Synopses & Reviews
The Linux Network Administrator's Guide, Third Edition dispenses all the practical advice you need to join a network. Along with some hardware considerations, this highly acclaimed guide takes an in-depth look at all of the essential networking software that comes with the operating system--including basic infrastructure (TCP/IP, wireless networking, firewalling) and the most popular services on Linux systems.But as the follow-up to a classic, the third edition of the Linux Network Administrator's Guide does more than just spruce up the basics. It also provides the very latest information on the following cutting-edge services:
- Wireless hubs
- Spam filtering
Featuring a litany of insider tips and techniques, the Linux Network Administrator's Guide
, Third Edition is an invaluable companion for any network administrator interested in integrating Linux into their Windows environmentAuthored by Terry Dawson, Tony Bautts, and Gregor N. Purdy, the Linux Network Administrator's Guide
, Third Edition emerged from the Linux Documentation Project (LDP). The LDP's goal is to centralize all of the issues of Linux documentation, ranging from online documentation topics such as installing, using, and running Linux.
About the Author
Tony Bautts is an independent security consultant who has worked with Fortune 500 companies in the US and Japan. He has spoken at security-related events for The Information Systems Audit and Control Association (ISACA) and has spoken and chaired events for the MIS Training Institute. Tony is the co-author of Hack Proofing Your Wireless Network, Nokia Network Solutions Handbook, and the Security Certification Handbook and has, additionally, served as technical reviewer for Implementing IPv6 on Cisco IOS by Syngress Publishing.
Terry Dawson is an amateur radio operator and long time Linux enthusiast. He is the author of a number of network related HOWTO documents for the Linux Documentation Project, co-author the 2nd edition of O'Reilly's Linux Network Administrators Guide and is an active participant in a number of other Linux projects. Terry has 15 years professional experience in telecommunications and is currently engaged in network management research in the Telstra Research Laboratories.
Gregor N. Purdy is engineering manager in the large account services group at Amazon.com. Before joining Amazon.com in 2003, Gregor worked for ten years as a consultant in high-end data warehousing, system integration, and prior art research in software and Internet patents. He has also contributed to a number of open source projects, including Perl core and extensionmodules, the Perl Shell, and the Parrot virtual machine for Perl 6.
Table of Contents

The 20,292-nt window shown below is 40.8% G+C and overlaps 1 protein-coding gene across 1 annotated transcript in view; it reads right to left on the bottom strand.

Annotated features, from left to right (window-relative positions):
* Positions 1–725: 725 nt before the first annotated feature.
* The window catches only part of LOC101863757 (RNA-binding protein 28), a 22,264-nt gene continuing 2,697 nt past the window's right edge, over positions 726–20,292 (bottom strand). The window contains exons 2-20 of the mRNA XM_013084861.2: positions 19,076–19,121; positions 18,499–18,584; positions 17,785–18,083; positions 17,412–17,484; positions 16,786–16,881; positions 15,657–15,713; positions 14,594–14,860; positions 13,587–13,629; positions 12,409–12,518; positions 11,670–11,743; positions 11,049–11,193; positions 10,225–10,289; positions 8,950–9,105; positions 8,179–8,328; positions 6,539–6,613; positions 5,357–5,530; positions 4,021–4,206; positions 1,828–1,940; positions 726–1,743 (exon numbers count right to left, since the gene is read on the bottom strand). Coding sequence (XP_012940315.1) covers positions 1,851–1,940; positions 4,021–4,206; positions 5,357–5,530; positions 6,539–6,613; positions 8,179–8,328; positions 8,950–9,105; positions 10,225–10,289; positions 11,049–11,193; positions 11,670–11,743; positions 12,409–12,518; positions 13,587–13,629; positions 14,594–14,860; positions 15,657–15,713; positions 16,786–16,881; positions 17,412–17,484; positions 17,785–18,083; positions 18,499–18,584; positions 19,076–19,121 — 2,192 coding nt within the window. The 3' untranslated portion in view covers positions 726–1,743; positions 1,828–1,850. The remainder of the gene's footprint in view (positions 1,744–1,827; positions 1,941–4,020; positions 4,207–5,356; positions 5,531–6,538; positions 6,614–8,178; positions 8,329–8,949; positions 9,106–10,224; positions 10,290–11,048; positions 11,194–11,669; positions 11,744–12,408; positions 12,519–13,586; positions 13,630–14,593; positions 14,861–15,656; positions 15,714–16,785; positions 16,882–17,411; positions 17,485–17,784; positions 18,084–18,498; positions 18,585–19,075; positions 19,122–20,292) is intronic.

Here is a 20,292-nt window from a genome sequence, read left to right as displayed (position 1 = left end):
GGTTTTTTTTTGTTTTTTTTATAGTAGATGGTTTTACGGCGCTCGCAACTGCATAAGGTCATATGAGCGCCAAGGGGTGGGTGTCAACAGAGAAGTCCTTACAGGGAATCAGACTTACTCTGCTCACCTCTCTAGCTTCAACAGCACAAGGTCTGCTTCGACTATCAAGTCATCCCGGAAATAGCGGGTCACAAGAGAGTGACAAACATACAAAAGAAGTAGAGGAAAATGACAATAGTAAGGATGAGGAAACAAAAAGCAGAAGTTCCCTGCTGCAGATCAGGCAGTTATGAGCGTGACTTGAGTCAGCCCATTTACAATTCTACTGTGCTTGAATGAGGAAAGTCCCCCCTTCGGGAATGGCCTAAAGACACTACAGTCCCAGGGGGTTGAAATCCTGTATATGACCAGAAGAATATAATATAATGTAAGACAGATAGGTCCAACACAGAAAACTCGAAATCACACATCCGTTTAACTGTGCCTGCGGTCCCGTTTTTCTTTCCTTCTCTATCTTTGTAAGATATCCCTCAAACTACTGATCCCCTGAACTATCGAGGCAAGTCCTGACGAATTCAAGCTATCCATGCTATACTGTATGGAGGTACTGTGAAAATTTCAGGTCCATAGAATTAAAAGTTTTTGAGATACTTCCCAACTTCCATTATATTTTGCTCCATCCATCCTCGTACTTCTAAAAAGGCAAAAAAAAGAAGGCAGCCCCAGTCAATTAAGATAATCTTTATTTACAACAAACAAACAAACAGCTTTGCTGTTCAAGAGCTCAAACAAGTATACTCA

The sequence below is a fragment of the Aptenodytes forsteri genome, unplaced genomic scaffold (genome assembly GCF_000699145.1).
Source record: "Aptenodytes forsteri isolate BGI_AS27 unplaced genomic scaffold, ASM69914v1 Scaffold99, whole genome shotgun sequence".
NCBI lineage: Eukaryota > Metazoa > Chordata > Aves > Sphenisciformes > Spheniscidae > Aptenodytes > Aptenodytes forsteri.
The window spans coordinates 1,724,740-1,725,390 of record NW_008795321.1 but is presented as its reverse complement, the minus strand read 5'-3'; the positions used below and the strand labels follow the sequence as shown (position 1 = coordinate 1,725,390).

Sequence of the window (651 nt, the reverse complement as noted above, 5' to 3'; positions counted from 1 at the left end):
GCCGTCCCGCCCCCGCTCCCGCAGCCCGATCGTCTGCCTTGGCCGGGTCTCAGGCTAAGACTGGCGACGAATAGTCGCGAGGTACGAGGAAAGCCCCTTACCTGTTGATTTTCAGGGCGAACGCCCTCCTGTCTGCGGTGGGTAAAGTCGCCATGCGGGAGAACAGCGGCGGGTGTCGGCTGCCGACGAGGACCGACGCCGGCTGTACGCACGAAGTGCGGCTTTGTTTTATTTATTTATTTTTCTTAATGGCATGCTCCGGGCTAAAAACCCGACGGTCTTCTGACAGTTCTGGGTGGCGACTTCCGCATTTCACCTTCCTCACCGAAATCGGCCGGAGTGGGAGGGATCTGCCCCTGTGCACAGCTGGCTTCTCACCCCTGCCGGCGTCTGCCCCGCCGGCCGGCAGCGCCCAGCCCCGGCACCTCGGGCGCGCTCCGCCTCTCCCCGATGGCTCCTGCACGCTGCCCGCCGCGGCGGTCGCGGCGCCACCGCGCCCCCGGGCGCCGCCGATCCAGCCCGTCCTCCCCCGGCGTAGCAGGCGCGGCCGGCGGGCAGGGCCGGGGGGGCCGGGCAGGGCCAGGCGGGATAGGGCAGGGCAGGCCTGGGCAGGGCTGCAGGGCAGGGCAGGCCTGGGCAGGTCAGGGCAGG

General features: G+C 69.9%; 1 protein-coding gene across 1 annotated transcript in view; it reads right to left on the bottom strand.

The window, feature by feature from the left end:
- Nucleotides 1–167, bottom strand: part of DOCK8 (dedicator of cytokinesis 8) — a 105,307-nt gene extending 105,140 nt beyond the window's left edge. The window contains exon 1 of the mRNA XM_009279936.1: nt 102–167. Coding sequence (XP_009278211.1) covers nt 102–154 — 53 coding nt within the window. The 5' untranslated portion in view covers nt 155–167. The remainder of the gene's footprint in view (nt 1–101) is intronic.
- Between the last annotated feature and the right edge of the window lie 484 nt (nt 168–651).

Preface; Purpose and Audience for This Book; Sources of Information; Obtaining Linux; Filesystem Standards; Standard Linux Base; About This Book; Overview; Conventions Used in This Book; Safari Enabled; How to Contact Us; Acknowledgments; Chapter 1: Introduction to Networking; 1.1 History; 1.2 TCP/IP Networks; 1.3 Linux Networking; 1.4 Maintaining Your System; Chapter 2: Issues of TCP/IP Networking; 2.1 Networking Interfaces; 2.2 IP Addresses; 2.3 The Internet Control Message Protocol; Chapter 3: Configuring the Serial Hardware; 3.1 Communications Software for Modem Links; 3.2 Accessing Serial Devices; 3.3 Using the Configuration Utilities; 3.4 Serial Devices and the login: Prompt; Chapter 4: Configuring TCP/IP Networking; 4.1 Understanding the /proc Filesystem; Chapter 5: Name Service and Configuration; 5.1 The Resolver Library; 5.2 How DNS Works; 5.3 Alternatives to BIND; Chapter 6: The Point-to-Point Protocol; 6.1 PPP on Linux; 6.2 Running pppd; 6.3 Using Options Files; 6.4 Using chat to Automate Dialing; 6.5 IP Configuration Options; 6.6 Link Control Options; 6.7 General Security Considerations; 6.8 Authentication with PPP; 6.9 Debugging Your PPP Setup; 6.10 More Advanced PPP Configurations; 6.11 PPPoE Options in Linux; Chapter 7: TCP/IP Firewall; 7.1 Methods of Attack; 7.2 What Is a Firewall?; 7.3 What Is IP Filtering?; 7.4 Netfilter and iptables; 7.5 iptables Concepts; 7.6 Setting Up Linux for Firewalling; 7.7 Using iptables; 7.8 The iptables Subcommands; 7.9 Basic iptables Matches; 7.10 A Sample Firewall Configuration; 7.11 References; Chapter 8: IP Accounting; 8.1 Configuring the Kernel for IP Accounting; 8.2 Configuring IP Accounting; 8.3 Using IP Accounting Results; 8.4 Resetting the Counters; 8.5 Flushing the Rule Set; 8.6 Passive Collection of Accounting Data; Chapter 9: IP Masquerade and Network Address Translation; 9.1 Side Effects and Fringe Benefits; 9.2 Configuring the Kernel for IP Masquerade; 9.3 Configuring IP Masquerade; 9.4 Handling Nameserver Lookups; 9.5 More About Network Address Translation; Chapter 10: Important Network Features; 10.1 The inetd Super Server; 10.2 The tcpd Access Control Facility; 10.3 The xinetd Alternative; 10.4 The Services and Protocols Files; 10.5 Remote Procedure Call; 10.6 Configuring Remote Login and Execution; Chapter 11: Administration Issues with Electronic Mail; 11.1 What Is a Mail Message?; 11.2 How Is Mail Delivered?; 11.3 Email Addresses; 11.4 How Does Mail Routing Work?; 11.5 Mail Routing on the Internet; Chapter 12: sendmail; 12.1 Installing the sendmail Distribution; 12.2 sendmail Configuration Files; 12.3 sendmail.cf Configuration Language; 12.4 Creating a sendmail Configuration; 12.5 sendmail Databases; 12.6 Testing Your Configuration; 12.7 Running sendmail; 12.8 Tips and Tricks; 12.9 More Information; Chapter 13: Configuring IPv6 Networks; 13.1 The IPv4 Problem and Patchwork Solutions; 13.2 IPv6 as a Solution; Chapter 14: Configuring the Apache Web Server; 14.1 Apache HTTPD Server--An Introduction; 14.2 Configuring and Building Apache; 14.3 Configuration File Options; 14.4 VirtualHost Configuration Options; 14.5 Apache and OpenSSL; 14.6 Troubleshooting; Chapter 15: IMAP; 15.1 IMAP--An Introduction; 15.2 Cyrus IMAP; Chapter 16: Samba; 16.1 Samba--An Introduction; Chapter 17: OpenLDAP; 17.1 Understanding LDAP; 17.2 Obtaining OpenLDAP; Chapter 18: Wireless Networking; 18.1 History; 18.2 The Standards; 18.3 802.11b Security Concerns; Appendix A: Example Network: The Virtual Brewery; A.1 Connecting the Virtual Subsidiary Network; Colophon;